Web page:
Saturday, November 8, 2008

The LDS Church, Romney and Prop 8

I have been pondering how to view the LDS church involvement with Prop 8. It is not normal for me to just shred an entire group of people, and with that in mind, I have been trying desperately to find a way to avoid that though I admit to having great difficulty post Prop 8.

Every time I build a case for a position, I knock it over.

My neighbors of some 20 years are LDS. I love them dearly. I taught their son piano, they have adopted both cats and dogs for me, and have watched out for me for years. Now, I look at them differently. I almost wish I were gay so I could approach them in a personal way. I know they love me too and would never want to see me hurt. That said, is it the case that this family knows absolutely no one who is gay? Is that even possible (I keep asking myself)?

Andrew Sullivan had this to say about his feelings:

Tolerant and inclusive Mormons should not be forgotten; the Mormon tradition of church-state separation should not be ignored either. But toleration goes both ways. Gay people have every right to regard the Mormon church hierarchy as a mortal enemy. If they knock on my door any time soon, they will get an earful. --The Atlantic, 11-07-08

I don't disagree with him at all. The shredding of civil rights is the most egregious "civil" action I can think of. In doing a lot of reading on this--to, at least, inform my personal thinking on this topic--I came across this November 2, 2008 article in the Salt Lake Tribune. It's not too long, says a great deal about my own thinking, but that still doesn't cut it. There is one interesting notion put forward in the article though which sort of lends itself to looking forward at legal and perhaps initiative reversal of Prop 8 should they conger the notion of trying this again:

Affirmation assistant executive director David Melson says the church has done damage to its own members and its reputation. "Win or lose, the actions of the church over the past 90 days will result in damage to the LDS Church in California and beyond from which it may take a generation or longer to recover," he says.--Salt Lake Tribune, November 2, 2008

What the one line quote gives us, perhaps, is the limit of the LDS in future actions. Do they really want to be thought of as "the" anti-gay church for the foreseeable future? That would surely happen if they launched another high-stakes (pardon the pun) strike on gay marriage. But then, in perspective, isn't that also true with the Evangelical churches? It is. But the difference is the historical persecution of LDS and their wildly different beliefs and and self-view. The LDS church has always been an outsider and some would describe the church as a cult.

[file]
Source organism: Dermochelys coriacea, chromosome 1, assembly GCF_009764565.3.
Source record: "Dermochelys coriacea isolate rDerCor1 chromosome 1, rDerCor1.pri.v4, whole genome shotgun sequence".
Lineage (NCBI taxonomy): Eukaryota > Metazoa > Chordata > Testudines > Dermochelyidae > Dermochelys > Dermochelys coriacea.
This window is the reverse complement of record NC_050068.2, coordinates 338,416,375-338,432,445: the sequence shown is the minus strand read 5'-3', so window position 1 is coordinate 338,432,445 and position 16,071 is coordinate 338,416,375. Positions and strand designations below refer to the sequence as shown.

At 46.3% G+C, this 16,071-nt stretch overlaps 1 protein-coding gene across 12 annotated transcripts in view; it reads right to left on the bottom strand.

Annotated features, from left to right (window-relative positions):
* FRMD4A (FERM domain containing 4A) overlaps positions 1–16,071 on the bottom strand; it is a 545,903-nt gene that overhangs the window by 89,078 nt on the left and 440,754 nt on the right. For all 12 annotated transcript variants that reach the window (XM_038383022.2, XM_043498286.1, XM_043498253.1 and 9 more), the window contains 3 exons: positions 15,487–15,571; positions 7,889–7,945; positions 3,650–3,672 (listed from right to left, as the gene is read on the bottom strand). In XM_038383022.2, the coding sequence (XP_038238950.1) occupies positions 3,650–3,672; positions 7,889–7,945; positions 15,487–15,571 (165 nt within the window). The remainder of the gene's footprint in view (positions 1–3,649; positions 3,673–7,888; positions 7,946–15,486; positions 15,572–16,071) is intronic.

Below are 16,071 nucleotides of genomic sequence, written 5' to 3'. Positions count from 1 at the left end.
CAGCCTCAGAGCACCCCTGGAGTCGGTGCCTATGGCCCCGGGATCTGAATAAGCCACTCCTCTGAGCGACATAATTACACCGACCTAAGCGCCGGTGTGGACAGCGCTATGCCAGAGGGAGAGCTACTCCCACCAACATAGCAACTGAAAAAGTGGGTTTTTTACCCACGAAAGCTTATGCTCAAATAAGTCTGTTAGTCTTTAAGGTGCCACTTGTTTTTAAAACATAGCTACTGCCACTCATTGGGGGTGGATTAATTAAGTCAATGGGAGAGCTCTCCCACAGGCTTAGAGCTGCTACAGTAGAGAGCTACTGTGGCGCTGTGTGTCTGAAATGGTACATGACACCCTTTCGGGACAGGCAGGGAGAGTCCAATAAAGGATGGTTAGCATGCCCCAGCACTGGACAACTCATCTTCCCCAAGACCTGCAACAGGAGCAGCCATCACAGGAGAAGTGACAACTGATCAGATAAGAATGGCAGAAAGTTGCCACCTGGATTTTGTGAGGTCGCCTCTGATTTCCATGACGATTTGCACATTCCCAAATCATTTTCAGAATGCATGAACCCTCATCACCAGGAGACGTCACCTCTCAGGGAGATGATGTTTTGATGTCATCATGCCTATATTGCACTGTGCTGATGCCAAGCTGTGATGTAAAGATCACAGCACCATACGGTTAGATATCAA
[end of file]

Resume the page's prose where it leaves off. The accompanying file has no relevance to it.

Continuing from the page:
That the issue of gay marriage has brought the LDS church into proximity with the Catholic Bishops and Lutherans and evangelical churches let alone the zealous leaders of the religious right media is striking.

And as the article points out, right or wrong, the issue of polygamy has a shining future if the LDS church should choose to involve themselves again. That just isn't a happy PR thought for the LDS church.

As this 24 October 2008 Salt Lake Tribune article posted on Beliefnet points out, the LDS Church has a lot to lose and so does the anti-gay marriage religious movement should the LDS church not involve themselves further--read money. Over $20 million, in fact.

Of course the ever-wacky Ahmansons will throw money at anything that looks or smells like theocracy. But the article does some notable crystal balling worth filing away in the mind's library.

"Because [Mormon candidate] Mitt Romney's religion was used effectively against him, if I were opposing Prop 8, one of the tactics I would use would be to divide those united for it along religious lines," Schroeder wrote. "By singling out Mormons for these attacks, I would emphasize their distinctiveness from orthodox forms of Christianity, and drive the wedge a little deeper."--Salt Lake Tribune, October 24, 2008 [emphasis mine]

I know that will not settle well with many in TEC, let alone many religious liberals of other stripes. But is it wrong? Is it right?

Lawsuits may or may not solve the problem created with Prop 8. It would be nifty if they did. And, ultimately, cheaper. But the question I would be asking myself, were I developing a campaign to reinstate gay marriage in California, would be this: If we hope to get something on the 2010 ballot (assuming the legal issues were known in terms of getting another initiative on the ballot such as strong date lines for procedural matters, fund raising, and an assessment of what turnout in an off-presidential election year means on this issue, etc.) how do we proceed politically, and can we, as a coalition of people, gay and not, religious and not, play good guy, bad guy?

For those of us that have religion as a centerpiece in our lives, is it okay to attack another religion or do we let the secular part of the movement do it and we simply step out of that fray? Is that honest?

I know that Kos has committed to reversing the current mess. I don't know what he has in mind, but, stated simply, Kos is VERY bright and extremely politically astute.

This post is really me unplugging my mental plumbing jam on this as of now. But isn't this what many of us are, in fact, doing? We simply cannot lose this over time, and we know that.

What are your thoughts? How do we move forward?